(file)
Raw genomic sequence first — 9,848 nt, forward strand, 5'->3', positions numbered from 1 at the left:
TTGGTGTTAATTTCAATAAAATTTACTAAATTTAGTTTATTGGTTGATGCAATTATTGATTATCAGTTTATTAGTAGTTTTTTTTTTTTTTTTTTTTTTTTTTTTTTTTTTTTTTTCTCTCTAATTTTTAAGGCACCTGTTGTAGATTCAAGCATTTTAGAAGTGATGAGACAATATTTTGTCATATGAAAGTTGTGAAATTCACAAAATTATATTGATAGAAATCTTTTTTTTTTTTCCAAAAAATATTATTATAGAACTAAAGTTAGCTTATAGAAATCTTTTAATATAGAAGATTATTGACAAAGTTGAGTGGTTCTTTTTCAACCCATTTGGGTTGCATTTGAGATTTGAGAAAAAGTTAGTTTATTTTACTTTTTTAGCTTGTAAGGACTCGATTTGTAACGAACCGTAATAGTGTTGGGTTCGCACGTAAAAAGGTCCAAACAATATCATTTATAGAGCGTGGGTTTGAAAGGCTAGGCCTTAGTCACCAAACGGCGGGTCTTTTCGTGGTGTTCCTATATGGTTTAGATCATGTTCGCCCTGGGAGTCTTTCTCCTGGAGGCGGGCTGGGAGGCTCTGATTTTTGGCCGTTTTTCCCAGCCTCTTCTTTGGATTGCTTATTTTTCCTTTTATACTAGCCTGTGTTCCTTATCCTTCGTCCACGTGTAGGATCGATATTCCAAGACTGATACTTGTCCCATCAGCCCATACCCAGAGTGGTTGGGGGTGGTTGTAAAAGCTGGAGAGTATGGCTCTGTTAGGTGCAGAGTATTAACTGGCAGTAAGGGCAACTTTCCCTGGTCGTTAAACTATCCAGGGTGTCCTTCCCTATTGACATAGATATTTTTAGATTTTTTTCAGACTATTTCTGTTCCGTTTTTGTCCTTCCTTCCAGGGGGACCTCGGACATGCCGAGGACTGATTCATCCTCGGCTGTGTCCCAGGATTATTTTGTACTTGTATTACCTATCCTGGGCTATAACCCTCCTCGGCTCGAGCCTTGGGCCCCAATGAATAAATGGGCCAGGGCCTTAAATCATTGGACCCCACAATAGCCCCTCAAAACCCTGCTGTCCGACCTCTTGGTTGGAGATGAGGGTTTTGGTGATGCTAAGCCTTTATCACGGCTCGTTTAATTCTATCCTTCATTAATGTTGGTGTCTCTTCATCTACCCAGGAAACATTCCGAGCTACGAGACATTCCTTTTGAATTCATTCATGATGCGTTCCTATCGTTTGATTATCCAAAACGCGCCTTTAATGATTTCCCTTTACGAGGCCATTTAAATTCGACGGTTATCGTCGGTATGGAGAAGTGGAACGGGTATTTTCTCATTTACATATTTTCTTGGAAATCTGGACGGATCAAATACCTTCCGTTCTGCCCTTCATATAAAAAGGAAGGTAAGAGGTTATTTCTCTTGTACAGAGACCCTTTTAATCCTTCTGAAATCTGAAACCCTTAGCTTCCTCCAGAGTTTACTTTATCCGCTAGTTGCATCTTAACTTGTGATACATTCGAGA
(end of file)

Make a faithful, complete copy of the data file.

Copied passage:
Raw genomic sequence first — 9,848 nt, forward strand, 5'->3', positions numbered from 1 at the left:
TTGGTGTTAATTTCAATAAAATTTACTAAATTTAGTTTATTGGTTGATGCAATTATTGATTATCAGTTTATTAGTAGTTTTTTTTTTTTTTTTTTTTTTTTTTTTTTTTTTTTTTTCTCTCTAATTTTTAAGGCACCTGTTGTAGATTCAAGCATTTTAGAAGTGATGAGACAATATTTTGTCATATGAAAGTTGTGAAATTCACAAAATTATATTGATAGAAATCTTTTTTTTTTTTCCAAAAAATATTATTATAGAACTAAAGTTAGCTTATAGAAATCTTTTAATATAGAAGATTATTGACAAAGTTGAGTGGTTCTTTTTCAACCCATTTGGGTTGCATTTGAGATTTGAGAAAAAGTTAGTTTATTTTACTTTTTTAGCTTGTAAGGACTCGATTTGTAACGAACCGTAATAGTGTTGGGTTCGCACGTAAAAAGGTCCAAACAATATCATTTATAGAGCGTGGGTTTGAAAGGCTAGGCCTTAGTCACCAAACGGCGGGTCTTTTCGTGGTGTTCCTATATGGTTTAGATCATGTTCGCCCTGGGAGTCTTTCTCCTGGAGGCGGGCTGGGAGGCTCTGATTTTTGGCCGTTTTTCCCAGCCTCTTCTTTGGATTGCTTATTTTTCCTTTTATACTAGCCTGTGTTCCTTATCCTTCGTCCACGTGTAGGATCGATATTCCAAGACTGATACTTGTCCCATCAGCCCATACCCAGAGTGGTTGGGGGTGGTTGTAAAAGCTGGAGAGTATGGCTCTGTTAGGTGCAGAGTATTAACTGGCAGTAAGGGCAACTTTCCCTGGTCGTTAAACTATCCAGGGTGTCCTTCCCTATTGACATAGATATTTTTAGATTTTTTTCAGACTATTTCTGTTCCGTTTTTGTCCTTCCTTCCAGGGGGACCTCGGACATGCCGAGGACTGATTCATCCTCGGCTGTGTCCCAGGATTATTTTGTACTTGTATTACCTATCCTGGGCTATAACCCTCCTCGGCTCGAGCCTTGGGCCCCAATGAATAAATGGGCCAGGGCCTTAAATCATTGGACCCCACAATAGCCCCTCAAAACCCTGCTGTCCGACCTCTTGGTTGGAGATGAGGGTTTTGGTGATGCTAAGCCTTTATCACGGCTCGTTTAATTCTATCCTTCATTAATGTTGGTGTCTCTTCATCTACCCAGGAAACATTCCGAGCTACGAGACATTCCTTTTGAATTCATTCATGATGCGTTCCTATCGTTTGATTATCCAAAACGCGCCTTTAATGATTTCCCTTTACGAGGCCATTTAAATTCGACGGTTATCGTCGGTATGGAGAAGTGGAACGGGTATTTTCTCATTTACATATTTTCTTGGAAATCTGGACGGATCAAATACCTTCCGTTCTGCCCTTCATATAAAAAGGAAGGTAAGAGGTTATTTCTCTTGTACAGAGACCCTTTTAATCCTTCTGAAATCTGAAACCCTTAGCTTCCTCCAGAGTTTACTTTATCCGCTAGTTGCATCTTAACTTGTGATACATTCGAGA